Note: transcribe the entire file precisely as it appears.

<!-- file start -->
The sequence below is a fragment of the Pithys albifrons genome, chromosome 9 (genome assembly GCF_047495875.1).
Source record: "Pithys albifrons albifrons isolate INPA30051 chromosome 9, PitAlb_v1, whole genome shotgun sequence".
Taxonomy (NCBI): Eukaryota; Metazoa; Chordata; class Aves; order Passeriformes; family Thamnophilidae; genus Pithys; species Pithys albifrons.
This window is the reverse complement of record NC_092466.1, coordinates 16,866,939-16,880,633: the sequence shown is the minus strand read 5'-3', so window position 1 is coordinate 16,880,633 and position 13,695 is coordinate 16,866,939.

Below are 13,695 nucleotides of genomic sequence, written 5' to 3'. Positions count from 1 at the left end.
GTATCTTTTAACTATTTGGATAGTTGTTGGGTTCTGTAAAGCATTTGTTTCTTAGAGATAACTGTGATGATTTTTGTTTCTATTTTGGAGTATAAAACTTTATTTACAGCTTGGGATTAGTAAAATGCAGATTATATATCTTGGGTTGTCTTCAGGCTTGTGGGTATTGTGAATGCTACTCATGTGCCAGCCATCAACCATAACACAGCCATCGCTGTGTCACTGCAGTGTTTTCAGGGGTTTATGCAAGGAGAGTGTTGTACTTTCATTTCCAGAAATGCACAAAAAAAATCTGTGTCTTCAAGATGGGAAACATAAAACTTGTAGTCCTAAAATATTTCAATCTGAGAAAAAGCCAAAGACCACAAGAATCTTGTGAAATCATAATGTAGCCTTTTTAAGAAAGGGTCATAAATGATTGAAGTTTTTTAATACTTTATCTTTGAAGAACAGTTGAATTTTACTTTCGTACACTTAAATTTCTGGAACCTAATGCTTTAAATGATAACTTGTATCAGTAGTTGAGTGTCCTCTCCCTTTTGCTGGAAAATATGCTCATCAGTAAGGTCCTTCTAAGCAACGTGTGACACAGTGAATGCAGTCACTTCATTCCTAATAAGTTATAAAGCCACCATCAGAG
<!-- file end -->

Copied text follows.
The sequence below is a fragment of the Pithys albifrons genome, chromosome 9 (genome assembly GCF_047495875.1).
Source record: "Pithys albifrons albifrons isolate INPA30051 chromosome 9, PitAlb_v1, whole genome shotgun sequence".
Taxonomy (NCBI): Eukaryota; Metazoa; Chordata; class Aves; order Passeriformes; family Thamnophilidae; genus Pithys; species Pithys albifrons.
This window is the reverse complement of record NC_092466.1, coordinates 16,866,939-16,880,633: the sequence shown is the minus strand read 5'-3', so window position 1 is coordinate 16,880,633 and position 13,695 is coordinate 16,866,939.

Below are 13,695 nucleotides of genomic sequence, written 5' to 3'. Positions count from 1 at the left end.
GTATCTTTTAACTATTTGGATAGTTGTTGGGTTCTGTAAAGCATTTGTTTCTTAGAGATAACTGTGATGATTTTTGTTTCTATTTTGGAGTATAAAACTTTATTTACAGCTTGGGATTAGTAAAATGCAGATTATATATCTTGGGTTGTCTTCAGGCTTGTGGGTATTGTGAATGCTACTCATGTGCCAGCCATCAACCATAACACAGCCATCGCTGTGTCACTGCAGTGTTTTCAGGGGTTTATGCAAGGAGAGTGTTGTACTTTCATTTCCAGAAATGCACAAAAAAAATCTGTGTCTTCAAGATGGGAAACATAAAACTTGTAGTCCTAAAATATTTCAATCTGAGAAAAAGCCAAAGACCACAAGAATCTTGTGAAATCATAATGTAGCCTTTTTAAGAAAGGGTCATAAATGATTGAAGTTTTTTAATACTTTATCTTTGAAGAACAGTTGAATTTTACTTTCGTACACTTAAATTTCTGGAACCTAATGCTTTAAATGATAACTTGTATCAGTAGTTGAGTGTCCTCTCCCTTTTGCTGGAAAATATGCTCATCAGTAAGGTCCTTCTAAGCAACGTGTGACACAGTGAATGCAGTCACTTCATTCCTAATAAGTTATAAAGCCACCATCAGAG